Last night is the first time I have trouble sleeping.
At 0300 Master Corporal Mistelbacher wakes everyone up and as it is with an early reveille, things move quickly. The morale is high; it’s the last big day of the ex, but we still have one huge task to push through.
We gear up to leave FOB Maiden II, and without fault things start off well and slowly trouble arises. Not only is it colder than expected, the terrain is far rougher than before. I’m used to the uncomfortable feeling of jostling around on a sled from the previous treks, but this time my body aches and my kneecaps feel frozen in place.
We are told to stop, I hear whispers from MCpl Mistelbacher’s radio; two soldiers took a turn at the wrong time and ended up stepping into a not-so-frozen ravine. With ice water up past their boots, the soldiers need medical attention. There is not much else to do but send them back to FOB Maiden II.
We push on and after hours of riding, we see a large snow hill on our left with tundra buggies and people watching.
“Media,” MCpl Mistelbacher points out, but I had already seen the tripods and microphones even from far. Then all I hear is the sound of live shooting.
“Get down!” MCpl Mistelbacher screams, and I quickly fall down behind the snowmobile. I’m short and huddle without any protruding parts as I scramble to get my camera out.
It’s a completely unplanned ambush by our fictitious enemy, but it’s safe; the live rounds are all blanks, never actually coming near anyone.
Two section uses their sleds for protection before coming back and advancing forward. As they push I follow behind, trudging low through four feet of snow. I curse the snow under my breath, and feel myself getting warmer and warmer as the walking becomes harder. For more than an hour the soldiers hold and clear the area – all the while with eyes watching on the hill.
We press on and come to the battle site the soldiers had been told about. The ARCG’s role is to create a line on one side of the airstrip so the 1 CMBG soldiers can finish their mission. The wait takes more than two hours, and once we leave there’s a sense the day is far from over.
The ARCG platoons meet at a point five minutes away, where infantry soldiers from other brigades have formed a semi-circle. Across from them are dignitaries from the Northwest Territories. Everyone listens as soldiers are given awards and speeches are made. At the end, the dignitaries mingle with the soldiers and everyone talks about the experience they just went through.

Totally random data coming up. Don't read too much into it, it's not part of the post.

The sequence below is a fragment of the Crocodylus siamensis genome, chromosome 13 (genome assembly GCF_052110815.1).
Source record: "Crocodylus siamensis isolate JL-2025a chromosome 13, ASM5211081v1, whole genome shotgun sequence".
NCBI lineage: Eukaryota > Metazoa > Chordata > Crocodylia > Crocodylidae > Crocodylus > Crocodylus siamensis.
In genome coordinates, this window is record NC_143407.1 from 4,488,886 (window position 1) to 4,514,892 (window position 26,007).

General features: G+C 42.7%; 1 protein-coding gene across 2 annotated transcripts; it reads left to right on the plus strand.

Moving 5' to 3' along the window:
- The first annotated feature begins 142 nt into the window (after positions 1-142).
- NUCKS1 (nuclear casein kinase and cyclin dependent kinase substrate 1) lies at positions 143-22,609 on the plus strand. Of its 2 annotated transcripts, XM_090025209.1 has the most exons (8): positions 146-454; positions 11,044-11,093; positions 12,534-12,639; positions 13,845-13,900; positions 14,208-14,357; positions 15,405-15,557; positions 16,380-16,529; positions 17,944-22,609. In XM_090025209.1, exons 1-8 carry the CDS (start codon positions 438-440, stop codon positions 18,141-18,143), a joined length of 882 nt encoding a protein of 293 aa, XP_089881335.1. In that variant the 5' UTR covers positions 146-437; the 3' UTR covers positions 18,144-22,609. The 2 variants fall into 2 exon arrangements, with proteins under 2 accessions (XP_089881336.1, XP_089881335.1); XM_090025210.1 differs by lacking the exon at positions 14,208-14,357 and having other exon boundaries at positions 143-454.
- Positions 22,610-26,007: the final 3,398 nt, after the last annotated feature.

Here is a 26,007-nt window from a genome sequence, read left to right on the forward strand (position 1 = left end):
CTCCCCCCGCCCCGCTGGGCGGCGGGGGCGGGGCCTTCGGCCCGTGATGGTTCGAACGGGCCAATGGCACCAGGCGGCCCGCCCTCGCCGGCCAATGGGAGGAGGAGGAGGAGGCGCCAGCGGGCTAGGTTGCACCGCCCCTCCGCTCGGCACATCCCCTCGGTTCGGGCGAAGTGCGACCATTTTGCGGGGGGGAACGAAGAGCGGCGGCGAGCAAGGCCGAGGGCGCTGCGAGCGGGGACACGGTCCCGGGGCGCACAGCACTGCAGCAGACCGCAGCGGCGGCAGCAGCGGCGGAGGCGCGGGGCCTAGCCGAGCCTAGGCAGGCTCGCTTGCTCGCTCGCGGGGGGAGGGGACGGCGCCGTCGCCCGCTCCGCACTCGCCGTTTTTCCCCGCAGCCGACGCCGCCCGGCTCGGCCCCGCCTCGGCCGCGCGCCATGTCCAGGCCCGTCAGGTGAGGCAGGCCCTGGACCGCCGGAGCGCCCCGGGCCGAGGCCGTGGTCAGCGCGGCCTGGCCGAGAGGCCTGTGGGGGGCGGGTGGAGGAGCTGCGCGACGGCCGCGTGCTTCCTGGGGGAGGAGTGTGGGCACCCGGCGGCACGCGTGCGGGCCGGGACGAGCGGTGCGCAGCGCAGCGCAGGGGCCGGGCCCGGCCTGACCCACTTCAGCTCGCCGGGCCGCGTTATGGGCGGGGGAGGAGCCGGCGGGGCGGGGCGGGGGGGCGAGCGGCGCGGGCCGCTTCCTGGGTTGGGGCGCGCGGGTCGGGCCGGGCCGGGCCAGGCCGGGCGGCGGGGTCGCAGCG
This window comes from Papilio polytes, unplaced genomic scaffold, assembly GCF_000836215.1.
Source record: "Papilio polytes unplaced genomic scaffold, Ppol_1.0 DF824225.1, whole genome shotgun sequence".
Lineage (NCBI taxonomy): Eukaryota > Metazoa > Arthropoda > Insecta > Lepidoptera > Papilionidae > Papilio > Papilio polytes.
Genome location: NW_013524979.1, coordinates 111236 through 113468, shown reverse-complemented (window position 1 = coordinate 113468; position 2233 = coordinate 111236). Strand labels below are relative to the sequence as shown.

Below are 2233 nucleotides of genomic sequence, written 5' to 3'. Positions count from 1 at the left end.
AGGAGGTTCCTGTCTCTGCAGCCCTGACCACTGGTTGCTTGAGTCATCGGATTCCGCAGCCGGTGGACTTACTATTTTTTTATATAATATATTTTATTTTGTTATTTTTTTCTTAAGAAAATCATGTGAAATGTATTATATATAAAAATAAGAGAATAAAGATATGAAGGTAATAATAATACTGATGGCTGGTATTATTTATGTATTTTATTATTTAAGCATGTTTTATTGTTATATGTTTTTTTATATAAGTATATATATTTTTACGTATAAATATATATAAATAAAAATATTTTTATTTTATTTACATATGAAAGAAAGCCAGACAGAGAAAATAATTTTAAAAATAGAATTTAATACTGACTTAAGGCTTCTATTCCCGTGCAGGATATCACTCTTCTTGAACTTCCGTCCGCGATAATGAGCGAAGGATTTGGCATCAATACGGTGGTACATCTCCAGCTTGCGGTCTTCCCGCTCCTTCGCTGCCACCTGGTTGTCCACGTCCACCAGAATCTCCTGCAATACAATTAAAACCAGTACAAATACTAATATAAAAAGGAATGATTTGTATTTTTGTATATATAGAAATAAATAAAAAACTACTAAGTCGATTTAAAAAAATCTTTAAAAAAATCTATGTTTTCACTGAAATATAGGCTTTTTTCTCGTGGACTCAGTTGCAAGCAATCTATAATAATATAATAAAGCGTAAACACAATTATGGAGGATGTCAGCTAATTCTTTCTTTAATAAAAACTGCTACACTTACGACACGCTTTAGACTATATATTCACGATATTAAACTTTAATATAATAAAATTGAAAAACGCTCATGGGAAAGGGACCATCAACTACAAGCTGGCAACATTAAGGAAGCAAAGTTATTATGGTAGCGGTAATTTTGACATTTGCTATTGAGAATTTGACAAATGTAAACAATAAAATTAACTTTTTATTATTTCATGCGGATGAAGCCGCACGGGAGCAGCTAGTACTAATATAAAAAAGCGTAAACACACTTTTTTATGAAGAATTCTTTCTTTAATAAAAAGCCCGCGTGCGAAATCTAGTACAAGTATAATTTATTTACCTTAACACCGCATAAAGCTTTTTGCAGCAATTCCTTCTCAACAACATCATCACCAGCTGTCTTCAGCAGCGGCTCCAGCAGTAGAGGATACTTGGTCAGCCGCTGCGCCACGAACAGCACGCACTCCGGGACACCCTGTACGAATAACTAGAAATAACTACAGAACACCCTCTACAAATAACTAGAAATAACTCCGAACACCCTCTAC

MCpl Bethany Brown, 1 field ambulance, tells me it reminds her of the scene in We Were Soldiers, when all the “nice-looking media” comes out at the end and asks questions while the embedded journalist, mildly disgruntled, looks on quietly.
We still have the ride back, during which we pass the hole in the ravine where the soldiers had broken through.
The ride is so rough it blows the suspension on our snowmobile, so I end up getting a ride from MCpl Swaan. After we pull in to FOB Maiden II, I just about tackle hug the guy – it’s the last time we have to be on those sleds. Next we load kit on a truck and board a non-heated bus. The only warm part of me is my neck gaiter, recycling the warmth of my breath.
It’s off to FOB Wolf, 75 KM away, and once there we are swiftly kicked off to the mess tent for real food. It’s incredible how much you look forward to food that didn’t come out of a plastic sealed bag. But the mixture of shovelled down real food and a steady diet of rations doesn’t bode well for my body.
While the guys sort out weapons and count their mags, I doze off to sleep; a small bundle in a sleeping bag.
– Day 1 – Not the only enemy
– Day 2 – Two platoon, two section
– Day 3 – Baby Monkey
– Day 4 – Relief, in place
– Day 5 – Hearts and minds
– Day 6 – The curse of FOB Maiden II
– Day 7 – Under fire
– Day 9 – Going home
All photos and articles by Daniella Ponticelli